by January 23, 2013 0 comments



Bangalore,India: MEGA, the latest free cloud storage offering, has offered encryption on user data where “you control the encryption, you hold the keys,
and you decide who you grant or deny access to your files”. Using symmetric and asymmetric encryption, MEGA claims that an unprecedented amount of security
for your online data. We find out how it’s possible, while exploring the technical details.

Symmetric Encryption

Symmetric encryption means that the key used to encrypt and decrypt the data is the same. A popular example of this is the AES-128 encryption, which is a
block cipher that uses a key of 128 bits to convert data into ciphertext. When the data is received by the user and needs to be deciphered, the same key is
applied in reverse to decrypt the data. In the context of MEGA, “For bulk transfers, AES-128 (we believe that the higher CPU utilization of AES-192 and
AES-256 outweighs the theoretical security benefit, at least until the advent of quantum computers).” However, while Mega claims that only the user has
power over the encryption key used to encrypt their data, how will it be possible to access your files from a different system if the key is stored locally
somewhere? Actually, there’s the catch. Mega does store your AES-128 key(which is generated pseudo-randomly), but stores it encrypted using your password
itself! This means that the user needs to input their password to decode the key, which is then used in turn to decrypt the content! However, there is
still some confusion over whether a hash of the password is used to decrypt the key, or whether the password itself is used. Either way, the bad news is
that the password is something that the user needs to hold on to tight, because Mega does not provide any recovery tools for a lost password. This also
means that this technique is far from foolproof, as malware installed on the client end can intercept the password entered by the user, which can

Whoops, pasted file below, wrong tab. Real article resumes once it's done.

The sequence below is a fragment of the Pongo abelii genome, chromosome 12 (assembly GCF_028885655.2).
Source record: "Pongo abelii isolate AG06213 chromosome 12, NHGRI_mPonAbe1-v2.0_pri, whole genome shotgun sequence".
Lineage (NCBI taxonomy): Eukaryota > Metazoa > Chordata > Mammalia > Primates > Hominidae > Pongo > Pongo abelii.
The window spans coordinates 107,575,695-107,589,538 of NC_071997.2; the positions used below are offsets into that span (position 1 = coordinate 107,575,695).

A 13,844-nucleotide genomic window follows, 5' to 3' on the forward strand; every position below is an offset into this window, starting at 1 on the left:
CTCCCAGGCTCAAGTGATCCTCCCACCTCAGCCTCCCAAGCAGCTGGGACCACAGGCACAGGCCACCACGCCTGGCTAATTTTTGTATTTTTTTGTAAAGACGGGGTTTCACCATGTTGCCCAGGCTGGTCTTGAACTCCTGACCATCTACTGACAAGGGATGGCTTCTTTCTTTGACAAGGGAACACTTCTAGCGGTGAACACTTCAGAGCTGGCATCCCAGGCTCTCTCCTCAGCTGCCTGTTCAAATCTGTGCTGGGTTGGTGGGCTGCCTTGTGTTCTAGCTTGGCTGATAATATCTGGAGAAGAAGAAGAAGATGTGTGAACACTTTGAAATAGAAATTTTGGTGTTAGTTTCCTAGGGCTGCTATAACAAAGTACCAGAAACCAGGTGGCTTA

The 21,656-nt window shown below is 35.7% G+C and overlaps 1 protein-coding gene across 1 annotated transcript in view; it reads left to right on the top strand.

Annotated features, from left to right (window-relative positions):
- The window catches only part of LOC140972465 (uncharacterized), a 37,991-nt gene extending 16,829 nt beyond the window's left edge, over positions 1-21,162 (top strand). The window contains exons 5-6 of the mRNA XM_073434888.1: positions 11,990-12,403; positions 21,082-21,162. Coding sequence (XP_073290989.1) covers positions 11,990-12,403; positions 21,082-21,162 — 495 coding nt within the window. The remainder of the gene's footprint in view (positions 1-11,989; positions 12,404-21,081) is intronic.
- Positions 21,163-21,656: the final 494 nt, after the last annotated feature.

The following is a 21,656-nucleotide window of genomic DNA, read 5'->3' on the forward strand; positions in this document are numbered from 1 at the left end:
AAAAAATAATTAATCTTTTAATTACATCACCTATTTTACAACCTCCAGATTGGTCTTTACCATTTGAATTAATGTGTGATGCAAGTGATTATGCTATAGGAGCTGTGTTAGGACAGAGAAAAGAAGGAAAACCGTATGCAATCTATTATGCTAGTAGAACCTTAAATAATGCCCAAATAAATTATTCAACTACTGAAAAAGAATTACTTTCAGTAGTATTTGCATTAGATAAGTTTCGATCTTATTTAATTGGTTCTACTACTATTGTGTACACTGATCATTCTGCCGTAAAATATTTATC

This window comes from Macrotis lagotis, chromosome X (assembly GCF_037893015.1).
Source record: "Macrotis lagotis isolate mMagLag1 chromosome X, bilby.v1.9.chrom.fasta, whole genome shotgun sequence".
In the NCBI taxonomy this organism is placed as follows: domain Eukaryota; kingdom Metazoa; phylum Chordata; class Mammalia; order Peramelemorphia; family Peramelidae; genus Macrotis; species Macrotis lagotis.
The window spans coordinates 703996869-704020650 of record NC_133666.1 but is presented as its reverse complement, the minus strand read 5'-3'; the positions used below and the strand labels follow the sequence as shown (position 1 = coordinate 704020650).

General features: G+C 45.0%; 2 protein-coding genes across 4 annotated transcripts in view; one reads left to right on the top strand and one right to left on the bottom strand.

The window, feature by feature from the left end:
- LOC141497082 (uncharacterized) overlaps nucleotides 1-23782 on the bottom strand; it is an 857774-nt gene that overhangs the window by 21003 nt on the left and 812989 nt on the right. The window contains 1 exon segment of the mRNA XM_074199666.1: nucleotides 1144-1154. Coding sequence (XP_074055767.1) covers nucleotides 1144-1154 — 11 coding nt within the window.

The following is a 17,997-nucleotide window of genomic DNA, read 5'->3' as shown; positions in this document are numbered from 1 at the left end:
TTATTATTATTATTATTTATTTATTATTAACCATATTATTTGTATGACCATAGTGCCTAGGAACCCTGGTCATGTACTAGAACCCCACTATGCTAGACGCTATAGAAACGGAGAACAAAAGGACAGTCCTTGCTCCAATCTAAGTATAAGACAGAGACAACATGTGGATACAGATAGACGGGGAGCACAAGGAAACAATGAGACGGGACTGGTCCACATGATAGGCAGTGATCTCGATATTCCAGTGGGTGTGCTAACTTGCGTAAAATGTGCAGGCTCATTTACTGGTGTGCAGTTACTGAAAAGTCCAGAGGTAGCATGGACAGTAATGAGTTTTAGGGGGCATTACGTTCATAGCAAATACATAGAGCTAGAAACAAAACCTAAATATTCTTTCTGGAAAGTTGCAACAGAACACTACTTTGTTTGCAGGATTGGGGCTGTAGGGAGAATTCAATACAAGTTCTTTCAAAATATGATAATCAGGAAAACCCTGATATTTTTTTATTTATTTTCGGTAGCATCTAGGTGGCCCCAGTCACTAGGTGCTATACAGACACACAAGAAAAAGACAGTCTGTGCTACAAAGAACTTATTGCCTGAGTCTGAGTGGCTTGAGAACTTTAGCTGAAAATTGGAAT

compromise the user’s data entirely!

Asymmetric Encryption

This kind of encryption implies that different keys are used for encryption and decryption. Commonly known as “public-key cryptography”, there are two keys
used, one called the private key and one called public key. While the private key is secret to a user, his public key is available to everyone. Anyone
sending him data can encrypt it with his public key, and only the holder of the private key will be able to decrypt the message. This is powerful
encryption used to share data between two parties without interception. RSA is commonly used for asymmetric encryption, and Mega uses RSA with 2048
bit-keys as public-private key pairs. According to Mega, “For establishing shared secrets between users and dropping files into your inbox, RSA-2048 (the
key length was chosen as middle grounds between “too insecure” and “too slow”)”. Keys generated by the computer are not truly random, as they only produce
pseudo-random numbers. However, using something called entropy, which uses truly random events such as mouse movements, hardware timings and so on, the
randomness of the keys can be increased. Mega also claims to use entropy to generate a random RSA key for sharing files between users. Using Javascript
code to run the entire application in your browser ensures that all of the key generation and encryption happens on the client’s end before it is
transmitted to Mega servers. However, there are skeptics who doubt the randomness of Mega’s password generation, with developer of chat application
CryptoCat Nadim Kobeissi tweeting that “Analysis: Mega can selectively disable crypto for targeted users without them noticing. Crypto also uses
insufficient sources of randomness”. UPDATE: Mega has posted a long reply to security concerns raised by multiple sources. Please read at: https://mega.co.nz/#blog_3

The essential question: Are You Safe?

While Mega’s use of both symmetric and asymmetric encryption is powerful, there are always loopholes in such systems. Mainly, the password of a user is the
master key to unlocking all their content! If a hacker manages to install a keylogger on your system, and can filter the password you are using, then all
the additional security is moot! Even according to the Mega website, accounts can be compromised through “Spyware on your computer”, “Shoulder surfing”,
“Phishing” and “Password brute-forcing”. If you decide to set up an account on Mega, remember to ensure that your password is hard to guess, and consists
of lowercase and uppercase alphabets, as well as numbers. And do not forget your password! Also, make sure to set up strong anti-malware software on your
systems and do regular scans, and this should greatly decrease the risk factor of your password being traced.

Are there any other encryption techniques commonly used? Will you feel safe using Mega?

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